CHATTANOOGA, Tenn.--()--Details are released about Saturday’s transcontinental duet performed for a live audience of 4,000 in Chattanooga, Tennessee.
“This kind of musical collaboration is only possible with very high-speed Internet networks”
Grammy winning producer and musician T-Bone Burnett performed “The Wild Side of Life” with BR549 founder Chuck Mead. The Chattanooga audience witnessed live collaboration between Burnett from a Los Angeles studio, and Mead on stage in Chattanooga, using gigabit-per-second Internet connectivity and new video conferencing technology.
The video conferencing technology, LOLA (LOw LAtency audio visual streaming system), was developed jointly by the Tartini Music Conservatory in Trieste, Italy and Consortium GARR in conjunction with Dr. Brian Shepard at USC Thornton School of Music. While most videoconference systems induce latency of a half-second or more, LOLA has been designed to bring the processing latency down to only a few milliseconds. As a result, musicians can actually perform together at great distances.
The latency recorded for Saturday’s duet was 67 milliseconds, meaning audio and video traveled 2100 miles from Chattanooga to Los Angeles, in less time than the blink of an eye.
LOLA was connected to the gigabit-per-second fiber optic network built and operated by Chattanooga’s electric power and communications provider, EPB. The EPB network then delivered the signal to the Los Angeles studio through an Internet 2 connection.
“This kind of musical collaboration is only possible with very high-speed Internet networks,” said Brian Shepard, Associate professor of Pedagogical Technology in the Thornton School of Music at the University of Southern California. “LOLA uses 500 Mbps (megabits-per-second) to operate, while most so-called broadband connections range in the 2 -10 Mbps range,” he said.
The long distance duet was a collaboration among the Annenberg Innovation Lab at the University of Southern California, The Thornton School of Music at the University of Southern California, EPB Fiber Optics, the University of Tennessee at Chattanooga, Nashville’s “Music City Roots” live variety show and RiverRocks Chattanooga.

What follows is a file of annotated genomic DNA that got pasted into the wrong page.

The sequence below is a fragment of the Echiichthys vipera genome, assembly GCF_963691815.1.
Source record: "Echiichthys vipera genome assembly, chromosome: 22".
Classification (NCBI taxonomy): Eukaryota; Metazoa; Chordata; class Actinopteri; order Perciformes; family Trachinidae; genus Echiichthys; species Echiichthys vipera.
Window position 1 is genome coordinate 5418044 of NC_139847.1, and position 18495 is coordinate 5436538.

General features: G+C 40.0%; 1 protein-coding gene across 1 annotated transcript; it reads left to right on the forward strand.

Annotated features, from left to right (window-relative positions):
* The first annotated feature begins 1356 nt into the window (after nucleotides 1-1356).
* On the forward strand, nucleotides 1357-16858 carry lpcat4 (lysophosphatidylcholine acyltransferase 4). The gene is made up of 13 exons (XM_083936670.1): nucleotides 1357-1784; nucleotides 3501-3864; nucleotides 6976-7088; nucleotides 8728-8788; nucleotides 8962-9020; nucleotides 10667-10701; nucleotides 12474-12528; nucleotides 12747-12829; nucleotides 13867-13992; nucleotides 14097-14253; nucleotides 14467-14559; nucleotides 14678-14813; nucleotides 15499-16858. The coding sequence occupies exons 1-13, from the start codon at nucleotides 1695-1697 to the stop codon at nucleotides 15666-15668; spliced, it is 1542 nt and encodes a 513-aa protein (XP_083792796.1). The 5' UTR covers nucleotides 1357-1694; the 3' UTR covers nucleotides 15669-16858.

Video and audio footage of the event available here.
In 1935, the City of Chattanooga established EPB as a nonprofit agency to provide electric power to the greater Chattanooga area. Today, EPB remains one of the largest publicly-owned electric power distributors in the country, serving more than 170,000 homes and businesses in a 600-square-mile area that includes greater Chattanooga and Hamilton County, portions of surrounding Tennessee counties and areas of North Georgia. Using a 100% fiber optic network as its backbone, EPB is constructing a Smart Grid, a next-generation electric system that includes communication capabilities designed to reduce the impact of power outages, improve response time and allow customers greater control of their electric power usage. This same fiber optic backbone is allowing EPB to offer high-speed Internet, TV and phone service to business and residential customers community-wide. In September 2010, EPB became the first company in the United States to offer one gigabit-per-second Internet speed to the entire service territory. www.epb.net
About the Thornton School of Music
Led by Dean Dr. Robert A. Cutietta, the USC Thornton School of Music brings together a stellar faculty chosen from a broad spectrum of the music profession and musically gifted students from around the globe. Founded in 1884, and today the oldest continually operating cultural institution in Los Angeles, the Thornton School consistently ranks among the top one percent of the nation's music schools and conservatories. Graduates of the school attain positions with major orchestras, ensembles, recording studios and music industry firms and perform on stages and in studios around the world. http://www.usc.edu/schools/music/index.html
About the Annenberg Innovation Lab
The USC Annenberg Innovation Lab focuses on media, culture, and society as the basis for innovation at the intersection of art, science, design, and engineering. At the Lab, experts from academia, private and public sector firms, and not-for-profit organizations come together to define, create and disperse culturally relevant applications, platforms, media genres, and practices. The Lab's mission is to be a leading innovator and advisor on transformational changes happening in our participatory cultures. www.annenberglab.com